You’re welcome, and thank you as well for the inspiration you share. Yes, I followed the links from the most recent post (WordPress is great that way, suggesting other posts!) and enjoyed those as well. And yes, it’s really nice to be reminded of what treasures are in the archive! 🙂
March 8, 2015 at 3:48 pm
Thank you for sharing this, Jamie. Very well spoken and illustrated. I feel there is so much to be gained by bring the generations back together again. One of the “blessings” of the 2008 financial crash is that many families have begun to share housing out of financial necessity. I grew up in my maternal grandparents’ home, along with my sister and single mom, who could not afford her own place to live. As a result, I was often included in social events that my grandmother attended and was doted on by her peers.Even though I was very young at the time, I felt the gift that each of us gave to the other from our generational spirits — I gave to them my youthful inspiration (infusion of energy) and they in turn shared their wisdom that came years of experience (to me this was felt as a sense of stability and groundedness.) I believe that our future holds a renaissance of inter-generational gift exchanges that will re infuse our Humanity with wonders we cannot imagine, yet some of us surely feel. Blessings, Alia
March 8, 2015 at 4:02 pm
Greetings, Alia. Thank you for sharing that; it’s a beautiful example of the the multi-generational blessing, having grown up in your grandparents’ home and the richness that added. I think it used to be more that way, especially so in some other cultures (whereas America and perhaps other Western cultures have that ‘Lone Ranger’ sort of thing going on!). But yes, I think you’re right … from the 2000 onward, even, and moreso from the 2008/2009 bankstuh shenanigans, it may be that more people are exploring more mutually supportive, connective (vs. that false sense of complete self-sufficiency/reliance). Though I didn’t live with my grandparents growing up, they were very much a part of daily life, sharing stories of their parents and ancestors, and I continue to value that foundation even more. It seems so many of us were/are unmoored, disconnected, uprooted, so we’re really having to re-root in a sense, don’t you think/sense? Thank you for opening up this pathway of the conversation! Love, Jamie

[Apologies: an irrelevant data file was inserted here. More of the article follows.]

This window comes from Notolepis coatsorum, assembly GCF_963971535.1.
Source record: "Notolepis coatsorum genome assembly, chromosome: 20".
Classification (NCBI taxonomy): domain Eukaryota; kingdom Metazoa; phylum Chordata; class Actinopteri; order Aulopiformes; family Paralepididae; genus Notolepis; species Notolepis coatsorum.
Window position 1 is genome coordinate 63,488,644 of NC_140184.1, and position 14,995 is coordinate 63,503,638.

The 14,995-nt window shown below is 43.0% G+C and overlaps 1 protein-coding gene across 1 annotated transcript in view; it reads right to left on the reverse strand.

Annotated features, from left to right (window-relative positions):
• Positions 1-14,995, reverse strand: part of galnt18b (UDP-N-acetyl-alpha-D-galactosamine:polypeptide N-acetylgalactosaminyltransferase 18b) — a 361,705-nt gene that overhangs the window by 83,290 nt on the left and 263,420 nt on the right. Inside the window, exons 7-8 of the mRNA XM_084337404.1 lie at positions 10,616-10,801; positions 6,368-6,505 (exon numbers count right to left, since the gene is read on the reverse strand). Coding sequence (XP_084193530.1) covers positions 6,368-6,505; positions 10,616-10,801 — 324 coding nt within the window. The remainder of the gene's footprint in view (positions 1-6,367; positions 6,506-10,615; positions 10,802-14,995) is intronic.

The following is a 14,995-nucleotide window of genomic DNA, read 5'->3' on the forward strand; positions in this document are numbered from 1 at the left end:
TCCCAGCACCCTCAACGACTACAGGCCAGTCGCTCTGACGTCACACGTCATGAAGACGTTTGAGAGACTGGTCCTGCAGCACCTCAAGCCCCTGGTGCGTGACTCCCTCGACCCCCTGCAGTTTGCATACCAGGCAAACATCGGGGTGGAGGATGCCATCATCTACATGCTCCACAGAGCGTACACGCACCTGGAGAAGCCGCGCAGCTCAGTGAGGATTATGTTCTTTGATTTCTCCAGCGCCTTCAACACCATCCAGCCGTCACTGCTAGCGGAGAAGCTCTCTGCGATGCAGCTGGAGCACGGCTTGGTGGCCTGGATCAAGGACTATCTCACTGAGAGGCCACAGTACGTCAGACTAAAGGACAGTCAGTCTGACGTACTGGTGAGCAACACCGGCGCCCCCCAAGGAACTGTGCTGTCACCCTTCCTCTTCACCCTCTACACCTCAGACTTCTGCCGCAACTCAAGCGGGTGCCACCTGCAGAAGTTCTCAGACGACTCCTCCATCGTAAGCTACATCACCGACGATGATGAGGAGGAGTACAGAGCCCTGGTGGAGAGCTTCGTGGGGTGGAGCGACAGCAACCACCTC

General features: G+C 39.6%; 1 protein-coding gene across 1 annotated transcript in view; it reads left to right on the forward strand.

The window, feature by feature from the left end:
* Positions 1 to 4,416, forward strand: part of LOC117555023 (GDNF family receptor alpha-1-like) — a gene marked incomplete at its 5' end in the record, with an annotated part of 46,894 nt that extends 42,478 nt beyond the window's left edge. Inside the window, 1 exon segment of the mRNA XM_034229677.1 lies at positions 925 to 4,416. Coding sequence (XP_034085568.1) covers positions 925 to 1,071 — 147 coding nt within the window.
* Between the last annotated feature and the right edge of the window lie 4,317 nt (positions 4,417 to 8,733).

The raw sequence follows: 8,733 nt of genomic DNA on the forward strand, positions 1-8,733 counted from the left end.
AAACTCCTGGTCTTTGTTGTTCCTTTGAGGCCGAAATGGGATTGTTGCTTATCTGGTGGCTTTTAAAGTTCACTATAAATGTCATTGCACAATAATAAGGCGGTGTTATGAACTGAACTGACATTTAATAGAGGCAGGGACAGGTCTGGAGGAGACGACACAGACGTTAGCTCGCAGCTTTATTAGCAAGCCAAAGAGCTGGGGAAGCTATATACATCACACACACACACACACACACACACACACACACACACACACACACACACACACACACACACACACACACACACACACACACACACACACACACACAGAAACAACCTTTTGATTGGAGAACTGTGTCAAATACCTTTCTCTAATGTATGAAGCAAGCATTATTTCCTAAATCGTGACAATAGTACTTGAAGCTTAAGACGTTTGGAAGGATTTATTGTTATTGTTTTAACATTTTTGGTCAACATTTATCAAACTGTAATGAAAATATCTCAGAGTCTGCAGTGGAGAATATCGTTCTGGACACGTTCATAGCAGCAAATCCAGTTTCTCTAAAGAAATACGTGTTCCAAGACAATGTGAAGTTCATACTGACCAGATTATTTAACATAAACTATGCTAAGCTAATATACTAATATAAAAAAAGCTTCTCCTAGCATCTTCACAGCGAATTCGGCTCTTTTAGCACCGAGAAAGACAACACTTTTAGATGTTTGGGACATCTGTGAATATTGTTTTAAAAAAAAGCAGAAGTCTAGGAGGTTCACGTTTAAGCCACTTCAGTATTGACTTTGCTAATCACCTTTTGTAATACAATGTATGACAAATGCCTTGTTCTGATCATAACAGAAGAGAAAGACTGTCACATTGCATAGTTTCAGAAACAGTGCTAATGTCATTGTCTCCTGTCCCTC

March 9, 2015 at 11:40 am
““Young people are growing up in a world of tragedy. They may appear to be ignoring it, but they are actually feeling it strongly. You’re not supposed to be worrying about the end of the world as a teenager; you’re supposed to be bringing your dream to it. The world seems old and troubled now, and the young are no longer allowed to be as young as they should be.”
Yes so many of the younger generation is now facing so much more pressure, Is it anywonder they constantly have their heads within their App World.. And feel lost at times I am sure..
We have lost the art of sitting down together as a family.. I always brought my own children up to sit around the table for our evening meal.. Something which is getting lots in the TV dinners and bedroom snacks on trays..
My own Granddaughter is 4, she so loves us having our meal times at the table when she stays over, and says to her parents.. ” We have proper dinner’s and Grandma’s”,
Gathering together, sharing thoughts, and your day over a meal is a healing process too..
Wonderful reminders within your words Jamie..
Have a Blessed Week
March 9, 2015 at 5:58 pm
Hi Sue. Thank you for sharing your thoughts and insights.
It’s so true that the ‘art of sitting down together’ — so beautifully phrased — seems often to be cast aside in the ‘high tech low touch and always on the move’ times of ours. I do think other generations of young were also ‘worrying about the world’, and many are now.
But there are unique challenges for kids now and those who’ve come of age ‘plugged in’ to wee gadgets ever holding their attention (and rewiring their brains!).
Maybe that’s why the ‘Slow Movements’ have appeared and are spreading to a variety of areas? And the same with seeking out ‘the medicine’ in what seems missing now? I recently read a powerful perspective shared by a ‘millennial’, and another that was titled ‘Everyone I know is heartbroken’, so at least some are very aware that something essential is very much missing, which is a good thing to notice!
I may have linked to that in the ‘Wisdom of Elders’ post; if not, I’ll add it or weave it into another post.
It’s so nice that your granddaughter has the experience early on of the art of sitting down together, sharing a meal together, etc. That may turn out to be one of those formative memories for her!
Thanks for visiting, Sue; always a pleasure. 🙂
March 10, 2015 at 7:44 pm
The pleasure is all mine when I read your posts.. 🙂 Love and Light
March 10, 2015 at 8:44 pm
Thank you, Sue. That’s both kind and generous-hearted of you! And I’m glad that’s the case. 🙂 Love, Jamie